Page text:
A short fragment of video, fifty seven seconds long, taken from behind a window in a building in the Gaza Strip which was aired last night on Al Jazeera television brought home (once again) the sheer horror of the Israeli Defence Forces’ (IDF) brutal, ongoing offensive against the people of Palestine with devastating clarity.
On April 3rd, 2002, Israeli peace organizations led by women activists tried to enter Palestine, but were violently rebuffed by Israeli soldiers – 21 required hospitalization when it was all over. The picture shows seven members (six women and one man) of the organization Kveesa Shchora – Lesbians and Gay Men Against the Occupation – as they set out that morning.
It was through Amalia Ziv ‘s work that I came to know about ‘Kvisa Shchora’ (Black Laundry), an Israeli anti-Occupation queer group, which positions itself against both Israeli Zionist queer politics and the Israeli Left, against whose universalist understanding Black Laundry poses its queer identity as a platform for critique. Ziv suggests that Black Laundry tied together ‘sexual deviance’ and ‘national deviance’ with slogans like ‘Free Condoms, Free Palestine’, ‘Bull Dykes, Not Missile Strikes’, ‘Transgender not Transfer’ (that is, forced deportation of Palestinians) – which break down the hierarchies of Nation and Sex, challenging queer politics in Israel with anti-occupation politics and Left anti-occupation politics with the queer gaze. Ziv argues that through the ‘twin strategies of national betrayal and sexual depravity’, Black Laundry deliberately situated itself outside both discursive communities – that of Israel/Palestine as well as of hetero/homosexual.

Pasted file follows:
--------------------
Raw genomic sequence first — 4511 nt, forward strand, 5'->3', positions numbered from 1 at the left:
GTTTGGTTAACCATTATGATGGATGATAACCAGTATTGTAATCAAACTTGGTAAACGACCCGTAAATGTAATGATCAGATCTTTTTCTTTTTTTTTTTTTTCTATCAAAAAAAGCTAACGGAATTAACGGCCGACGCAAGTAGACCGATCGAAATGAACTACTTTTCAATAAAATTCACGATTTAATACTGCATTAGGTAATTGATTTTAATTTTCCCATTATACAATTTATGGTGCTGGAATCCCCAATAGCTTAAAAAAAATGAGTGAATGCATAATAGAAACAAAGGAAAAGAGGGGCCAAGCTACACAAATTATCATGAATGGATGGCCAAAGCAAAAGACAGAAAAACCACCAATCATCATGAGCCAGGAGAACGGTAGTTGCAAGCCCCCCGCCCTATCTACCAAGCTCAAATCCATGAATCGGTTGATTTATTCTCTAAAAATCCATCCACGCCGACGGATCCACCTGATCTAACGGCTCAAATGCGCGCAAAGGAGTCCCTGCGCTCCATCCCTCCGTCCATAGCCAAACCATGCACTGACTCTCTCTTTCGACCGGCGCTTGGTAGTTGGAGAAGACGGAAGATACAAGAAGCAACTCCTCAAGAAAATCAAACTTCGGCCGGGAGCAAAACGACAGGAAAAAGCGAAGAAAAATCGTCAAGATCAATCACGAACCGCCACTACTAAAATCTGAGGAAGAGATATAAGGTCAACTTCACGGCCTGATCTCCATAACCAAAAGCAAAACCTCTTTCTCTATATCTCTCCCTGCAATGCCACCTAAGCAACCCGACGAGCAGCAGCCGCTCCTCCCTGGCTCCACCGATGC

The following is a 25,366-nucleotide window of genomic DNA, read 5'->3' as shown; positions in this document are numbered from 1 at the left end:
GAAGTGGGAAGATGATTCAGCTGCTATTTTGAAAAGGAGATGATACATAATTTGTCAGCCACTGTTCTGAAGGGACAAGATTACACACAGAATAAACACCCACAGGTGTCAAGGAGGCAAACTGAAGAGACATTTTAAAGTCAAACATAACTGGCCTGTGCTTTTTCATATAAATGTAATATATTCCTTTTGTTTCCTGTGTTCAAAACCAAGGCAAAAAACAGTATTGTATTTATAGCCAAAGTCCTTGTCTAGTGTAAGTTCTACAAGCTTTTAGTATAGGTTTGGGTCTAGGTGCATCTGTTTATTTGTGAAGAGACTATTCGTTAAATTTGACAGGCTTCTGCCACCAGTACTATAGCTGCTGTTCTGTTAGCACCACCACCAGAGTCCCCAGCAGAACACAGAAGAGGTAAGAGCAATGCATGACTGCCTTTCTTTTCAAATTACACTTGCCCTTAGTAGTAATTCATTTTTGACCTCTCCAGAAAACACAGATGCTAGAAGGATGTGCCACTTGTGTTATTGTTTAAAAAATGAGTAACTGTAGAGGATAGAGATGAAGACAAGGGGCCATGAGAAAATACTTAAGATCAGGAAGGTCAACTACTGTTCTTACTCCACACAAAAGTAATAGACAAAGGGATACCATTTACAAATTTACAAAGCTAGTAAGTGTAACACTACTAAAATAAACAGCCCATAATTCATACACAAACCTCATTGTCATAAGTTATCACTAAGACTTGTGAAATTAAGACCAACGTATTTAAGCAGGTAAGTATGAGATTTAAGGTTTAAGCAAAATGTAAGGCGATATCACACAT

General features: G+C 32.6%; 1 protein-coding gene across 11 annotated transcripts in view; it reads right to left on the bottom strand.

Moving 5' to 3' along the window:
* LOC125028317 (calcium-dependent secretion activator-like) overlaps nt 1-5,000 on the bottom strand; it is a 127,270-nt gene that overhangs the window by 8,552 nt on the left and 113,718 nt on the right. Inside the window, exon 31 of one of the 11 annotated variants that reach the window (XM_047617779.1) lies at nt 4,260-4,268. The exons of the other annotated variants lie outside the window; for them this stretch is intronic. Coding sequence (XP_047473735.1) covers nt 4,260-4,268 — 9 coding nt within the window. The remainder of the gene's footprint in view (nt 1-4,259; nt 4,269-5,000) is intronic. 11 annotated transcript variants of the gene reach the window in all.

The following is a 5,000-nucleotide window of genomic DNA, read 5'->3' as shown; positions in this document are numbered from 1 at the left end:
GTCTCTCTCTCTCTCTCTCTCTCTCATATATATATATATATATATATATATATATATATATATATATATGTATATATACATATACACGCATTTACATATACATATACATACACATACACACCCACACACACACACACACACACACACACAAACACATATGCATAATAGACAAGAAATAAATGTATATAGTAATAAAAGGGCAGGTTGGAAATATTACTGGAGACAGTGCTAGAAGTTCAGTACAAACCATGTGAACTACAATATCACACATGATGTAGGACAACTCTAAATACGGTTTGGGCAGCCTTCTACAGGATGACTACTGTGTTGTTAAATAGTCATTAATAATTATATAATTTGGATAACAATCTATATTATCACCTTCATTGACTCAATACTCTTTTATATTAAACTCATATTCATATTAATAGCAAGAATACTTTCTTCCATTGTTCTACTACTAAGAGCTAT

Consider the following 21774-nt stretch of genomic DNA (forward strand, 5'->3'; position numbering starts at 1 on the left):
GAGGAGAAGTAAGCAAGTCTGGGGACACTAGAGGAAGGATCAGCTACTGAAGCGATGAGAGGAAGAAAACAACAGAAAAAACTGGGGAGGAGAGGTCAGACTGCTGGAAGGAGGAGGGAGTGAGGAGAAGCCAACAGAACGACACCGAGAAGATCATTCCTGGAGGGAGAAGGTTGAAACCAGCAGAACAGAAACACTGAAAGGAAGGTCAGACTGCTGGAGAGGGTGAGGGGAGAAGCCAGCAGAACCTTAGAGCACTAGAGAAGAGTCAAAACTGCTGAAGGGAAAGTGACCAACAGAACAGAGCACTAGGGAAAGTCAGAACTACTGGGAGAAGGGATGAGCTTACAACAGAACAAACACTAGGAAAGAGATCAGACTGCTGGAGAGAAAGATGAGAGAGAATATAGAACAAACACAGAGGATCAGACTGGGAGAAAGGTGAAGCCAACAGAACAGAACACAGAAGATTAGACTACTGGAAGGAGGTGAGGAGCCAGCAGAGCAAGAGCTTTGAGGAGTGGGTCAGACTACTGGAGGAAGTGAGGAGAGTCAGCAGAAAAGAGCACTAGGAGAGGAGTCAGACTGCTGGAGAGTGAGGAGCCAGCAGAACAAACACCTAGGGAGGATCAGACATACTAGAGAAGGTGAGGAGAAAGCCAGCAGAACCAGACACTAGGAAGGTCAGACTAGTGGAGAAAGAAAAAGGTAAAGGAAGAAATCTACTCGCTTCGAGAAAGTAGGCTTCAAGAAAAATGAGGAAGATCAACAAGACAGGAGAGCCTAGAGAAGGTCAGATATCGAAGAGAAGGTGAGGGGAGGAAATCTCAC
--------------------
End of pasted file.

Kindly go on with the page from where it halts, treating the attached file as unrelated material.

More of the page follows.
Read this wonderful interview by TSAFI SAAR with Amalia Ziv in which she talks about queer parenting, pornography, masochistic fantasies, her envy of people who have the capacity to be polyamorous, how tolerance in Israel for queer politics ‘runs out when queer politics melds with politics against the occupation,’ and about her crush as an adolescent for Woody Allen. ‘Eros is blind’, she says unrepentantly. Continue reading Interview with Amalia Ziv – queer, feminist and anti-occupation in Israel